Skeptophilia (skep-to-fil-i-a) (n.) - the love of logical thought, skepticism, and thinking critically. Being an exploration of the applications of skeptical thinking to the world at large, with periodic excursions into linguistics, music, politics, cryptozoology, and why people keep seeing the face of Jesus on grilled cheese sandwiches.

Friday, March 31, 2023

The global melting pot

One of the shakiest concepts in biological anthropology is race.

Pretty much all biologists agree that race, as usually defined, has very little genetic basis.  Note that I'm not saying race doesn't exist; just that it's primarily a cultural, not a biological, phenomenon.  Given the fact that race has been used as the basis for systematic oppression for millennia, it would be somewhere beyond disingenuous to claim that it isn't real.

The problem is, determination of race has usually been based upon a handful of physical characteristics, most often skin, eye, and hair pigmentation and the presence or absence of an epicanthal fold across the inner corner of the eye.  These traits are not only superficial and not necessarily indicative of an underlying relationship, the pigment-related ones are highly subject to natural selection.  Back in the nineteenth and early twentieth century, however, this highly oversimplified and drastically inaccurate criterion was used to develop maps like this one:

The "three great races" according to the 1885 Meyers Konversations-Lexikon 

This subdivides all humanity into three groups -- "Caucasoid" (shown in various shades of blue), "Negroid" (shown in brown), and "Mongoloid" (shown in yellow and orange).  (The people of India and Sri Lanka, shown in green, are said to be "of uncertain affinities.")  If you're jumping up and down saying, "Wait, but... but..." -- well, you should be.  The lumping together of people like Indigenous Australians and all sub-Saharan Africans (based mainly on skin color) is only the most glaring error.  (Another is that any classification putting the Finns, Polynesians, Koreans, and Mayans into a single group has something seriously amiss.)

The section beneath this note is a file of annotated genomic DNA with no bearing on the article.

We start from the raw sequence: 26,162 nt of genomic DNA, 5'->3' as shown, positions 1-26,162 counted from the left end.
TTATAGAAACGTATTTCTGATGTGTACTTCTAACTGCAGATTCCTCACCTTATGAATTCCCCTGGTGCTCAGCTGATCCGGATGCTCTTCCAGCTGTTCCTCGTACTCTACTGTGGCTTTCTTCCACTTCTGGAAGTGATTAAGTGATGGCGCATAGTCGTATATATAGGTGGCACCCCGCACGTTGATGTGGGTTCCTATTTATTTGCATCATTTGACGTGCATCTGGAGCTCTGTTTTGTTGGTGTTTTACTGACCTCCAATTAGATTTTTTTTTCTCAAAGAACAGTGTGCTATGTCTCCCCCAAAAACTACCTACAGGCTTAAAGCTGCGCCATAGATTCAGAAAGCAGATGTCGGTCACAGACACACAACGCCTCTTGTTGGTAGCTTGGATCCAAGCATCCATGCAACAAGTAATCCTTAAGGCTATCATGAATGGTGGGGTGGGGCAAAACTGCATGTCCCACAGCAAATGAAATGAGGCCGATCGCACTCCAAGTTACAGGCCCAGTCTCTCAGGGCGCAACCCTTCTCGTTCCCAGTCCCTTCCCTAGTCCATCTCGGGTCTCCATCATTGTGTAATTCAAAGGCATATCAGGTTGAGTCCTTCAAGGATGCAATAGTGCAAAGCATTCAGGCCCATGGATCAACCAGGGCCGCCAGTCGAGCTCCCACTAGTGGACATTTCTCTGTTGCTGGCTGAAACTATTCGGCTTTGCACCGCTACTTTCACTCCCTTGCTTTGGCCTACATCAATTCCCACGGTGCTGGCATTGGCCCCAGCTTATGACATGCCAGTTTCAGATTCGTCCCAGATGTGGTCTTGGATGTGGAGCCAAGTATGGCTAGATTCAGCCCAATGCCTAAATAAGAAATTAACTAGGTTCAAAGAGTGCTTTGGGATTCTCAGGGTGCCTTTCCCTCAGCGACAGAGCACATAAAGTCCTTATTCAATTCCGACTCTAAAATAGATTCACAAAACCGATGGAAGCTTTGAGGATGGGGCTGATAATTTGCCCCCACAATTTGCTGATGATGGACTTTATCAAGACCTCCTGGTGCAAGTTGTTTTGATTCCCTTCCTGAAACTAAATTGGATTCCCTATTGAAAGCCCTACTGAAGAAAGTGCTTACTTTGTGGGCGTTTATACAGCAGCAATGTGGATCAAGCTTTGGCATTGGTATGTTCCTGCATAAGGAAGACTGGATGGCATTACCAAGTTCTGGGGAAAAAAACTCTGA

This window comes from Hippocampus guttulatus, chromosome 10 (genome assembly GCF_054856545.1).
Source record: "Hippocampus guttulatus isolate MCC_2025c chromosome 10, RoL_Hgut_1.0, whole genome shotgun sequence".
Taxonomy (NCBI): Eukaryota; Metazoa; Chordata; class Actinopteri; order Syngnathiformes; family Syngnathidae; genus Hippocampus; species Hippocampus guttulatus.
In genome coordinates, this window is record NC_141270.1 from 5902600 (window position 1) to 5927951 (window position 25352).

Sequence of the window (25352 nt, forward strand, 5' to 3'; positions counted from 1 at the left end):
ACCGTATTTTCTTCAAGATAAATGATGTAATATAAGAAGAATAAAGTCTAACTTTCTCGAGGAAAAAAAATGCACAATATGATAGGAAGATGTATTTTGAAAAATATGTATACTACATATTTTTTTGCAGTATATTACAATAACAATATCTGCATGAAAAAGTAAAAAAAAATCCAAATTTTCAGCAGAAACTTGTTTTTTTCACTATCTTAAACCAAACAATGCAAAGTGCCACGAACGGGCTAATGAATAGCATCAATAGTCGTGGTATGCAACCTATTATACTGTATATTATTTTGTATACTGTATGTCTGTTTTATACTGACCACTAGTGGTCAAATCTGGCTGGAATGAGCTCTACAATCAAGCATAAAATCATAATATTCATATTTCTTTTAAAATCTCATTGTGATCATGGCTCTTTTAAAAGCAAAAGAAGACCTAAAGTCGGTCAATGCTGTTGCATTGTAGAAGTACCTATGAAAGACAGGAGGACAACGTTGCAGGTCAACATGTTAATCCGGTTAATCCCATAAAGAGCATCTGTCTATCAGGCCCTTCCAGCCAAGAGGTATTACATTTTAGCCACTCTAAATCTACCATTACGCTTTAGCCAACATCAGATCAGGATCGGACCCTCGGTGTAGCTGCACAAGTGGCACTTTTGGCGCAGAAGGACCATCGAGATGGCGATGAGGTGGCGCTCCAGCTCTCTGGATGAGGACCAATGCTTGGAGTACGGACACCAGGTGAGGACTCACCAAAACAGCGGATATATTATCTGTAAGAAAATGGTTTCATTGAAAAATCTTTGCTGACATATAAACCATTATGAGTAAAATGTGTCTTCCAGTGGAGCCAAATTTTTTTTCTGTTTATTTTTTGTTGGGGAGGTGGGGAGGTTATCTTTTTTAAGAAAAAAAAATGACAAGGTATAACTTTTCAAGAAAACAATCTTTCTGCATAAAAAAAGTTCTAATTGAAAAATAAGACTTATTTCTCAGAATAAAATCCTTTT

The worst part of all of this is that this sort of map was used to justify colonialism.  If you believed that there really was a qualitative difference (for that, read genetic) between the "three great races," it was only one step away from deciding which one was the best and shrugging your shoulders at the subjugation by that one of the other two. 

The truth is way more complicated, and way more interesting.  By far the highest amount of genetic diversity in the world is in sub-Saharan Africa; a 2009 study by Jeffrey Long found more genetic differences between individuals from two different ethnic groups in central Africa than between a typical White American and a typical person from Japan.  To quote a paper by Long, Keith Hunley, and Graciela Cabana that appeared in The American Journal of Physical Anthropology in 2015: "Western-based racial classifications have no taxonomic significance."